Lockheed Martin's Missile Defense Systems Engage Multiple Targets During First Ever Integrated Ballistic Missile Defense System Test
BETHESDA, Md., Oct. 25, 2012 -- Lockheed Martin's (NYSE: LM) Aegis Ballistic Missile Defense System, Patriot Advanced Capability-3 (PAC-3) Missile and Terminal High-Altitude Area Defense (THAAD) Weapon System successfully engaged in the first-ever test of all three systems demonstrating the integrated capabilities of today's U.S. regional missile defense systems.
These systems worked together to detect, track, engage and negate two ballistic missile targets and one cruise missile-like target during a complex, live-fire flight test conducted by the Missile Defense Agency (MDA) at the Reagan Test Site on the Kwajalein Atoll in the South Pacific.
Known as Flight Test Integrated-01, these different sensors and weapons systems were integrated through the Command and Control, Battle Management, and Communications (C2BMC) system, also developed by Lockheed Martin. The C2BMC is the integrating element for the Ballistic Missile Defense System and links the various sensors and weapon systems.
"Today's success demonstrates the strides that have been made in missile defense technologies and the maturity and reliability of these systems," said Dennis Cavin, Vice President for Army and Missile Programs at Lockheed Martin. "This test demonstrates the benefits of a layered, interoperable approach that can help protect the U.S. and allies from increasing security concerns around the world."
The flight test began with an Extended Long Range Air Launch Target (E-LRALT) missile airdropped over the broad ocean area north of Wake Island from a U.S. Air Force C-17 aircraft, staged from Joint Base Pearl Harbor-Hickam, Hawaii. The AN/TPY-2 X-band radar, located with the THAAD system on Meck Island, tracked the E-LRALT and a THAAD interceptor successfully intercepted the Medium-Range Ballistic Missile. THAAD was operated by Soldiers from the 32nd AAMDC.
Another short-range ballistic missile was launched from a mobile launch platform located in the broad ocean area northeast of Kwajalein Atoll. The PATRIOT system, manned by soldiers of the 94th AAMDC, detected, tracked and successfully intercepted the target with a PAC-3 interceptor. Additionally, a second PAC-3 interceptor also intercepted a low flying cruise missile target over water.
The USS FITZGERALD (DDG 62) successfully engaged a low flying cruise missile over water. The Aegis system also tracked and launched an SM-3 Block 1A interceptor against a Short-Range Ballistic Missile (SRBM). However, despite indication of a nominal flight of the SM-3 Block 1A interceptor, there was no indication of an intercept of the SRBM.
FTI-01 was a combined developmental and operational test. Soldiers, Sailors, and Airmen from multiple Combatant Commands operated the systems and were provided a unique opportunity to refine operational doctrine and tactics. Program officials continue to assess and evaluate system performance based upon telemetry and other data obtained during the test.
Lockheed Martin is a world leader in systems integration and the development of air and missile defense systems and technologies, including the first operational hit-to-kill interceptor. It also has considerable experience in interceptor design and production, infrared seekers, command and control/battle management and communications, precision pointing and tracking optics, as well as radar and signal processing. The company makes significant contributions to major U.S. missile defense systems and participates in several global missile defense partnerships.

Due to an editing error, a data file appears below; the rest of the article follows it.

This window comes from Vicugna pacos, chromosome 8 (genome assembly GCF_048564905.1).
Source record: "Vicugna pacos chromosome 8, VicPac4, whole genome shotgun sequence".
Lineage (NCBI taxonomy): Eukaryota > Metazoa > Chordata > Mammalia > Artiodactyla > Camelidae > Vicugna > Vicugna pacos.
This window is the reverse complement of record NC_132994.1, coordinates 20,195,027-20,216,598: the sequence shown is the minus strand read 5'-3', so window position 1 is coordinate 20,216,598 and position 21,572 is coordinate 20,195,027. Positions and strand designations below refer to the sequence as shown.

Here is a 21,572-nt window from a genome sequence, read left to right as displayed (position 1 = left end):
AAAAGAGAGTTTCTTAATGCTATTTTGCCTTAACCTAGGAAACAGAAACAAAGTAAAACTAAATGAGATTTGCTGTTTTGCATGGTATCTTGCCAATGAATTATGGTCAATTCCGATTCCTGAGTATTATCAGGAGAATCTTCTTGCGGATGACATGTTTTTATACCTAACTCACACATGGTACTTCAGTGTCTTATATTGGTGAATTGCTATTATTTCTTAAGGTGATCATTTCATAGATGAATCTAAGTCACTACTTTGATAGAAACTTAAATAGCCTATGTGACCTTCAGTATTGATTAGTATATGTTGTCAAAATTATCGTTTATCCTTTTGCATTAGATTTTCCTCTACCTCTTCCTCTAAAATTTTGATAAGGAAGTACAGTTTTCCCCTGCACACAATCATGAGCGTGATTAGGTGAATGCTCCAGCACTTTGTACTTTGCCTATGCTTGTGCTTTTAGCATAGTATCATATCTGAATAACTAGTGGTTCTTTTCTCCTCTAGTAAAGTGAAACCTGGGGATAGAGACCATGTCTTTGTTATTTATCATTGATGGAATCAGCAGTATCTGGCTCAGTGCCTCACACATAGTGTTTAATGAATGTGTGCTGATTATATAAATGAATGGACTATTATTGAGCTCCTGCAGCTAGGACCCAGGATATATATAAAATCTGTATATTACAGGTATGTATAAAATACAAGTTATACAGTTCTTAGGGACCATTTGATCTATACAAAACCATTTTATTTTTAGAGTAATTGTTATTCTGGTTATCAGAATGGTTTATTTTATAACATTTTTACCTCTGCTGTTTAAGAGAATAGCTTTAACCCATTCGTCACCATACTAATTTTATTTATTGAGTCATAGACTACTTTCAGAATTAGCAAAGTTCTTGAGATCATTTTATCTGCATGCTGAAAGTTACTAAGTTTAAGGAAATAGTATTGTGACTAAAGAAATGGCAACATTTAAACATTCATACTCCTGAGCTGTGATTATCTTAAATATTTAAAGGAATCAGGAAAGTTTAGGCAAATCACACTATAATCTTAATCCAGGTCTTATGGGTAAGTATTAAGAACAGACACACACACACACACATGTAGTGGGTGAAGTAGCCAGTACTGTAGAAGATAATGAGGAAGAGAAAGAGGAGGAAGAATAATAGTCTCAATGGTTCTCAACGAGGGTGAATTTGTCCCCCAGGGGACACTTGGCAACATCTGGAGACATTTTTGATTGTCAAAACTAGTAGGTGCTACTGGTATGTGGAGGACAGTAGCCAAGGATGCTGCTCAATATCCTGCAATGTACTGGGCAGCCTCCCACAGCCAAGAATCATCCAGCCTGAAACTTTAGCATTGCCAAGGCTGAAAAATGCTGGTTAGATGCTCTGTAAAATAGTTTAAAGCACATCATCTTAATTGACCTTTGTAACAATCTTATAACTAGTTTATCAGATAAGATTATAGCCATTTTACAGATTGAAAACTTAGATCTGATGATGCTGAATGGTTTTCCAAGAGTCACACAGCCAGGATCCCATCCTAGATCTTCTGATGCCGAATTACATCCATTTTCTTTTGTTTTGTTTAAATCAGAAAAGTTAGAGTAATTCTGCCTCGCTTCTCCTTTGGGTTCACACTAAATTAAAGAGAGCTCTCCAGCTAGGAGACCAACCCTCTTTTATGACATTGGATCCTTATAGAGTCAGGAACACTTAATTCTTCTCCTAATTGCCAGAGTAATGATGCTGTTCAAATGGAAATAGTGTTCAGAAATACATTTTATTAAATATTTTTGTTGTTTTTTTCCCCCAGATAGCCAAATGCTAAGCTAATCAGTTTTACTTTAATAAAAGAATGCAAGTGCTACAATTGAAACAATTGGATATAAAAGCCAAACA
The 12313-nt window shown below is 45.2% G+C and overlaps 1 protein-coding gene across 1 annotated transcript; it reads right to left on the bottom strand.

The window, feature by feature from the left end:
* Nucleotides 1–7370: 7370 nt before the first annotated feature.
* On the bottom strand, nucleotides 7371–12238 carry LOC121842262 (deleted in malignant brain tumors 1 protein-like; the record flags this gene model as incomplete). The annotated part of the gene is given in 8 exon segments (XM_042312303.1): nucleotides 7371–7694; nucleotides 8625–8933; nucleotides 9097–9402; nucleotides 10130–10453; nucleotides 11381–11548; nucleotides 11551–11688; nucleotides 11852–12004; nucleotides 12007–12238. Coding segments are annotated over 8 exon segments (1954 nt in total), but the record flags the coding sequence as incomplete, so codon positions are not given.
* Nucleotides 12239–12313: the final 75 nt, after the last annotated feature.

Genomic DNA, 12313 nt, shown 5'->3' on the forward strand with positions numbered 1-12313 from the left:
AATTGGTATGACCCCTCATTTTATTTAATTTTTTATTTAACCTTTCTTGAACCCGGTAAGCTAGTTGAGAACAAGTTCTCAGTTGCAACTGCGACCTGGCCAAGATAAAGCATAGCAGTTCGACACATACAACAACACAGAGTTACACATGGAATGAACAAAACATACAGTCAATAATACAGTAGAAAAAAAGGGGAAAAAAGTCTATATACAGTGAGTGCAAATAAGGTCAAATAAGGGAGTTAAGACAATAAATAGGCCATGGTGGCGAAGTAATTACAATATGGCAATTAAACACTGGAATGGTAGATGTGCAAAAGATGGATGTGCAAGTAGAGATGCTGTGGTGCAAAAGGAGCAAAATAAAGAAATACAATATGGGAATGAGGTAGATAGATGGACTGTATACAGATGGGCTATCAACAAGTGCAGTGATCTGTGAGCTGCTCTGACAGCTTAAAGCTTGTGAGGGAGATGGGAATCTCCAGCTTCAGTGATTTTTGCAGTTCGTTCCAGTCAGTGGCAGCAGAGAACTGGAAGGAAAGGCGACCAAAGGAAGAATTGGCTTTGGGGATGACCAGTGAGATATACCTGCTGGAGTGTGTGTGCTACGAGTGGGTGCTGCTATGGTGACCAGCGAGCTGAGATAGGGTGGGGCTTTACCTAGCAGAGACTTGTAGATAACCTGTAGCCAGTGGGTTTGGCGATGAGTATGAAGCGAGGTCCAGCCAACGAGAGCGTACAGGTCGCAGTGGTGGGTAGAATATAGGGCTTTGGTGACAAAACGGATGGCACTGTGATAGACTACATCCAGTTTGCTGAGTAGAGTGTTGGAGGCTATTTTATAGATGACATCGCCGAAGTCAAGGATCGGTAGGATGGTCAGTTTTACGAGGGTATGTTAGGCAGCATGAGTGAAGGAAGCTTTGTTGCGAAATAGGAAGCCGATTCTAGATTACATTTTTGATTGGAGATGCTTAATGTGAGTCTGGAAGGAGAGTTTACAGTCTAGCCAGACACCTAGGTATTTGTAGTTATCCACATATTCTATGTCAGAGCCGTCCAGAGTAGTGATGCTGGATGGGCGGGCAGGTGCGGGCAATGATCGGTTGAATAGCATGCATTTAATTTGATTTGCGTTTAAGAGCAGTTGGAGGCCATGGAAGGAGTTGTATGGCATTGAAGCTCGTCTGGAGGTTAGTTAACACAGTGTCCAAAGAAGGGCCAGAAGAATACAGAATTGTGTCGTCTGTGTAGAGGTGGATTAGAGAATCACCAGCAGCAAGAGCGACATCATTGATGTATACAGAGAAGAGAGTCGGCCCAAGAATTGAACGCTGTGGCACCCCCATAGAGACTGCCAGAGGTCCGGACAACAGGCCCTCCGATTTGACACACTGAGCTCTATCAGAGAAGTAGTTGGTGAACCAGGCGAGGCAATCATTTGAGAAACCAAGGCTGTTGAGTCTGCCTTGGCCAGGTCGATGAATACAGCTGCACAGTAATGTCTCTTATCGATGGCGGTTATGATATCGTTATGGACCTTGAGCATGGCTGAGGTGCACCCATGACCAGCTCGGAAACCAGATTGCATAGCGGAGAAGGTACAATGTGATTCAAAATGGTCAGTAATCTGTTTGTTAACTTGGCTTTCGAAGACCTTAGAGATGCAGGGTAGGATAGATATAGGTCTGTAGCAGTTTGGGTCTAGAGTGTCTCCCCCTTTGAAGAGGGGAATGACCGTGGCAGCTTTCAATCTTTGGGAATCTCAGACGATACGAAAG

The MDA and the Navy are jointly developing Aegis BMD as part of the United States' Ballistic Missile Defense System. Currently, a total of 30 Aegis BMD-equipped warships - 26 in the U.S. Navy and four in the Japanese Maritime Self-Defense Force - have the certified capability to engage ballistic missiles and perform long-range surveillance and tracking missions. The number of U.S. BMD ships is expected to increase to 32 by 2014.
Since 2006, the THAAD program has successfully completed 12 flight tests, with ten-for-ten intercepts. THAAD and Aegis BMD are the only missile defense systems with the operational flexibility to intercept in both the endo- and exo-atmospheres to provide versatile capability to the Warfighter.
The 'hit-to-kill' PAC-3 Missile is the world's most advanced, capable and powerful theater air defense missile. It defeats the entire threat to the Patriot Air Defense System: tactical ballistic missiles carrying weapons of mass destruction, advanced cruise missiles and aircraft.
Separately, as part of the Kwajalein Range Service (KRS) joint venture, Lockheed Martin employees directed and controlled the radar, telemetry and optics systems on this test at the newly established Ronald Reagan Ballistic Missile Defense Test Site Operations Center in Huntsville. The corporation also recently helped the U.S. Army Space and Missile Defense Command transition testing activities from the U.S. Army Kwajalein Atoll to this operations center, where the first remote missile defense test was controlled and conducted in February. Lockheed Martin supported that milestone with facility selection, design and preparation – and provided hardware and software programs to facilitate these net-centric distributed operations.
Through KRS, Lockheed Martin has supported more than 125 missile defense tests, managing range operations and maintenance on Kwajalein since 2003.
Headquartered in Bethesda, Md., Lockheed Martin is a global security and aerospace company that employs about 120,000 people worldwide and is principally engaged in the research, design, development, manufacture, integration and sustainment of advanced technology systems, products and services. The Corporation's net sales for 2011 were $46.5 billion.
Video of the test can be found at: